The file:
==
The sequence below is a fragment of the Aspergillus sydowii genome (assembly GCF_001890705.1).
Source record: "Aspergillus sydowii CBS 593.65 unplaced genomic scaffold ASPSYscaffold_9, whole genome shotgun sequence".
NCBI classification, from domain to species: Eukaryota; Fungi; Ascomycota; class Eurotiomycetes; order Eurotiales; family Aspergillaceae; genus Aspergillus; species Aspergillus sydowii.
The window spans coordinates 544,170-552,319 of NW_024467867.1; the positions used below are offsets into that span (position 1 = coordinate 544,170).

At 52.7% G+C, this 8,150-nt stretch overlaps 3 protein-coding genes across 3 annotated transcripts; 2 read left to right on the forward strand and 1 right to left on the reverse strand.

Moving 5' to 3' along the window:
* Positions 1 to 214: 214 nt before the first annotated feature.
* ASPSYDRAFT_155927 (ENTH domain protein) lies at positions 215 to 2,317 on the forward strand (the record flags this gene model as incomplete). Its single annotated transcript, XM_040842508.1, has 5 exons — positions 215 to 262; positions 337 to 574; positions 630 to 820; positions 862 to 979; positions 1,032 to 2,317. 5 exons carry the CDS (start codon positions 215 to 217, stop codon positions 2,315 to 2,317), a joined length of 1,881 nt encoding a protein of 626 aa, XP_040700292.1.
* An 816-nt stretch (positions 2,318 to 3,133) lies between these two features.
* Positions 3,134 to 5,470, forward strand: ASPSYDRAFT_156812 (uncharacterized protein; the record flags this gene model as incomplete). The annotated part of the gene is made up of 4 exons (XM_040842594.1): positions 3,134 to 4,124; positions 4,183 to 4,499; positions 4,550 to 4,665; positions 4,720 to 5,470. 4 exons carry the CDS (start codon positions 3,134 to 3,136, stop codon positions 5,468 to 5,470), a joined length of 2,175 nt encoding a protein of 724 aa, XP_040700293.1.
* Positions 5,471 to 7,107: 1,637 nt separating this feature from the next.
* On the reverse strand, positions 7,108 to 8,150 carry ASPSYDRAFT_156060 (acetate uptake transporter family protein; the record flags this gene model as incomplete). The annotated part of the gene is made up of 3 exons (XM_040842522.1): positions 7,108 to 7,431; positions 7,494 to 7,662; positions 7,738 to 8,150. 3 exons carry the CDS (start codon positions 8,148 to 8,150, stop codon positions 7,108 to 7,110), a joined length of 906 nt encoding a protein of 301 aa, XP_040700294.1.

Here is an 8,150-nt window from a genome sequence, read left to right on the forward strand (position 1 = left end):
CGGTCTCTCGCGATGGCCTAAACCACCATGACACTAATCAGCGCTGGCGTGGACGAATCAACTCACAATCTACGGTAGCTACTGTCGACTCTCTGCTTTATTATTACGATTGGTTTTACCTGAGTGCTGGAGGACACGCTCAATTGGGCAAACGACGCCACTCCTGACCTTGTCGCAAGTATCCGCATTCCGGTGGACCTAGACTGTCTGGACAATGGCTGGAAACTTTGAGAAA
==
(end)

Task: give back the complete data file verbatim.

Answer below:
The sequence below is a fragment of the Aspergillus sydowii genome (assembly GCF_001890705.1).
Source record: "Aspergillus sydowii CBS 593.65 unplaced genomic scaffold ASPSYscaffold_9, whole genome shotgun sequence".
NCBI classification, from domain to species: Eukaryota; Fungi; Ascomycota; class Eurotiomycetes; order Eurotiales; family Aspergillaceae; genus Aspergillus; species Aspergillus sydowii.
The window spans coordinates 544,170-552,319 of NW_024467867.1; the positions used below are offsets into that span (position 1 = coordinate 544,170).

At 52.7% G+C, this 8,150-nt stretch overlaps 3 protein-coding genes across 3 annotated transcripts; 2 read left to right on the forward strand and 1 right to left on the reverse strand.

Moving 5' to 3' along the window:
* Positions 1 to 214: 214 nt before the first annotated feature.
* ASPSYDRAFT_155927 (ENTH domain protein) lies at positions 215 to 2,317 on the forward strand (the record flags this gene model as incomplete). Its single annotated transcript, XM_040842508.1, has 5 exons — positions 215 to 262; positions 337 to 574; positions 630 to 820; positions 862 to 979; positions 1,032 to 2,317. 5 exons carry the CDS (start codon positions 215 to 217, stop codon positions 2,315 to 2,317), a joined length of 1,881 nt encoding a protein of 626 aa, XP_040700292.1.
* An 816-nt stretch (positions 2,318 to 3,133) lies between these two features.
* Positions 3,134 to 5,470, forward strand: ASPSYDRAFT_156812 (uncharacterized protein; the record flags this gene model as incomplete). The annotated part of the gene is made up of 4 exons (XM_040842594.1): positions 3,134 to 4,124; positions 4,183 to 4,499; positions 4,550 to 4,665; positions 4,720 to 5,470. 4 exons carry the CDS (start codon positions 3,134 to 3,136, stop codon positions 5,468 to 5,470), a joined length of 2,175 nt encoding a protein of 724 aa, XP_040700293.1.
* Positions 5,471 to 7,107: 1,637 nt separating this feature from the next.
* On the reverse strand, positions 7,108 to 8,150 carry ASPSYDRAFT_156060 (acetate uptake transporter family protein; the record flags this gene model as incomplete). The annotated part of the gene is made up of 3 exons (XM_040842522.1): positions 7,108 to 7,431; positions 7,494 to 7,662; positions 7,738 to 8,150. 3 exons carry the CDS (start codon positions 8,148 to 8,150, stop codon positions 7,108 to 7,110), a joined length of 906 nt encoding a protein of 301 aa, XP_040700294.1.

Here is an 8,150-nt window from a genome sequence, read left to right on the forward strand (position 1 = left end):
CGGTCTCTCGCGATGGCCTAAACCACCATGACACTAATCAGCGCTGGCGTGGACGAATCAACTCACAATCTACGGTAGCTACTGTCGACTCTCTGCTTTATTATTACGATTGGTTTTACCTGAGTGCTGGAGGACACGCTCAATTGGGCAAACGACGCCACTCCTGACCTTGTCGCAAGTATCCGCATTCCGGTGGACCTAGACTGTCTGGACAATGGCTGGAAACTTTGAGAAA